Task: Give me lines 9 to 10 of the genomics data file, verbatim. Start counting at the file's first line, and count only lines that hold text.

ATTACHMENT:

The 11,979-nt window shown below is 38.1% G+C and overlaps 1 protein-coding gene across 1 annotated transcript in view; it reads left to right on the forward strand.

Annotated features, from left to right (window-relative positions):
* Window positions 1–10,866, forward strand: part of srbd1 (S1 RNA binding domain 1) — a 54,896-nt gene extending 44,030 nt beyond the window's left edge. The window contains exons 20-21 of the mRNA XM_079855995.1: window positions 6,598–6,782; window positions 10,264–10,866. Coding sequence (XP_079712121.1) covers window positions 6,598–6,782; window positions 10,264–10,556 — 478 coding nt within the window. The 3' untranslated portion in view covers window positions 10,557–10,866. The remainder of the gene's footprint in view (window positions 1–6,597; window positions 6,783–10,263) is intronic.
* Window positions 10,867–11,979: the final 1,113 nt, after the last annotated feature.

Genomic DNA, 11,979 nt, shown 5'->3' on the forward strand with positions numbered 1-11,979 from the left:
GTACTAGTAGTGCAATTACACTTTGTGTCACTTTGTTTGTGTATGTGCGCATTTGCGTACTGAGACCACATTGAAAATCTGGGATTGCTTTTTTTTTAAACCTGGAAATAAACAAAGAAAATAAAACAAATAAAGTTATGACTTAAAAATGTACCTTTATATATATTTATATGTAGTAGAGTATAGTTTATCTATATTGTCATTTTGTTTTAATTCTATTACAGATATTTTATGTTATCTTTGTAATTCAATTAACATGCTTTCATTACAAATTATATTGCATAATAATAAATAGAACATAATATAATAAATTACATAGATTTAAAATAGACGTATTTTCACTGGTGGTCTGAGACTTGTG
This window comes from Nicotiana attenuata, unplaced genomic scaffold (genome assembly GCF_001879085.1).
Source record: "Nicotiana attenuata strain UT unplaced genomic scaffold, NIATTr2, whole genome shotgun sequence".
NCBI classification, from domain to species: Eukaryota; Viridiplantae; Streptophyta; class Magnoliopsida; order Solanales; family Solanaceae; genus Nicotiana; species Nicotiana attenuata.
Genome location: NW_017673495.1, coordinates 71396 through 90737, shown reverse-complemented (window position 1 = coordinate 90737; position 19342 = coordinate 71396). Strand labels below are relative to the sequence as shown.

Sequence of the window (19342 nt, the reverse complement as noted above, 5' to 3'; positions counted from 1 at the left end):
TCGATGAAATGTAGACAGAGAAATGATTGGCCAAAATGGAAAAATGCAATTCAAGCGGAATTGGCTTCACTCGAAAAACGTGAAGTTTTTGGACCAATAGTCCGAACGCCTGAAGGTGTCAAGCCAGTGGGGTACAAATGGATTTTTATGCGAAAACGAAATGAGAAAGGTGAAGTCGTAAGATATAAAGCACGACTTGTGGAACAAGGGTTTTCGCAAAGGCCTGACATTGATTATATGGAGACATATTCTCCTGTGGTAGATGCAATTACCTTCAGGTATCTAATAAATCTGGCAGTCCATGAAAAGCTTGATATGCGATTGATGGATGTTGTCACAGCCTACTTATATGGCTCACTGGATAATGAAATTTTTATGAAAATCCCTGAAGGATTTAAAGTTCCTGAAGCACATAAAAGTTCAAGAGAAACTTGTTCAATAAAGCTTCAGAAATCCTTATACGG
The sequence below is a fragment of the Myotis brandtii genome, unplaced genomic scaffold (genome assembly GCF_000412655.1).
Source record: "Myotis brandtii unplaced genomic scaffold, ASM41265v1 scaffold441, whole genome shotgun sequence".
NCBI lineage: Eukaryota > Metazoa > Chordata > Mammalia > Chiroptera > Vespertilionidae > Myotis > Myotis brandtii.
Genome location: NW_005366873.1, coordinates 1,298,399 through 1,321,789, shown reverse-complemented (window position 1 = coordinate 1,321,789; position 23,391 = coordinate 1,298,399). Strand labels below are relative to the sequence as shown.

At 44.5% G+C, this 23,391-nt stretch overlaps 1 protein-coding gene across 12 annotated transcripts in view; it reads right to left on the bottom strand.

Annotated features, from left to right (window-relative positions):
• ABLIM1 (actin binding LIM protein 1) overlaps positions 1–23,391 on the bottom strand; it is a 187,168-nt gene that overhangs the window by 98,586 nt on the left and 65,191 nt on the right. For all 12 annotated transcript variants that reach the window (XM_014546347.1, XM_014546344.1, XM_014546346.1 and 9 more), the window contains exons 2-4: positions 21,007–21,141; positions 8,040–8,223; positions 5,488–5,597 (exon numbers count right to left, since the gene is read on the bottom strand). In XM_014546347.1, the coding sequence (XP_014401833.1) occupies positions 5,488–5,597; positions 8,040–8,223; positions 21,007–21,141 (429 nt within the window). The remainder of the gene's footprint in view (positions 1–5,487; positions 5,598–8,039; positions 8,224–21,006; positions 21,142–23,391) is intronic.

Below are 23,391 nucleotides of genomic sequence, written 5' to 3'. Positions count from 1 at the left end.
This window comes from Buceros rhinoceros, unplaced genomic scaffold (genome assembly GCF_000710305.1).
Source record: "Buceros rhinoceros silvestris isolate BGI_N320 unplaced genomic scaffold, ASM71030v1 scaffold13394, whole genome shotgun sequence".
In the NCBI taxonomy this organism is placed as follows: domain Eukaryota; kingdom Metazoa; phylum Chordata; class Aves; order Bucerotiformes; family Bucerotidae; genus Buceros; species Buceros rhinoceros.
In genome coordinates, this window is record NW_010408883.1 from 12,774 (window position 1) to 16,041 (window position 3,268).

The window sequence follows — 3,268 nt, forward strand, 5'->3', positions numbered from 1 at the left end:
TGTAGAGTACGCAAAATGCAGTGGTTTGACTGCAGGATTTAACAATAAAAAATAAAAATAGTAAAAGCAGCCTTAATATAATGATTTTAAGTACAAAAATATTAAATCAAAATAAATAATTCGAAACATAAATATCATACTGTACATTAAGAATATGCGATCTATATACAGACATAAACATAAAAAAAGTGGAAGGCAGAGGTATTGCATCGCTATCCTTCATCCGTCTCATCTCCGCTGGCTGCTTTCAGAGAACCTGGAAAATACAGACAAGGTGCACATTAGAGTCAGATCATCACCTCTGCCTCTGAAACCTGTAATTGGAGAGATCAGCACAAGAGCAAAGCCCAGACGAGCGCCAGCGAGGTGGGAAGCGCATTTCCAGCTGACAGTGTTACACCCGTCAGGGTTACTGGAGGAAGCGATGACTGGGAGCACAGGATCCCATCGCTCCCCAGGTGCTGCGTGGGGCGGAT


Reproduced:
NCBI classification, from domain to species: Eukaryota; Viridiplantae; Streptophyta; class Magnoliopsida; order Solanales; family Solanaceae; genus Nicotiana; species Nicotiana attenuata.
Genome location: NW_017673495.1, coordinates 71396 through 90737, shown reverse-complemented (window position 1 = coordinate 90737; position 19342 = coordinate 71396). Strand labels below are relative to the sequence as shown.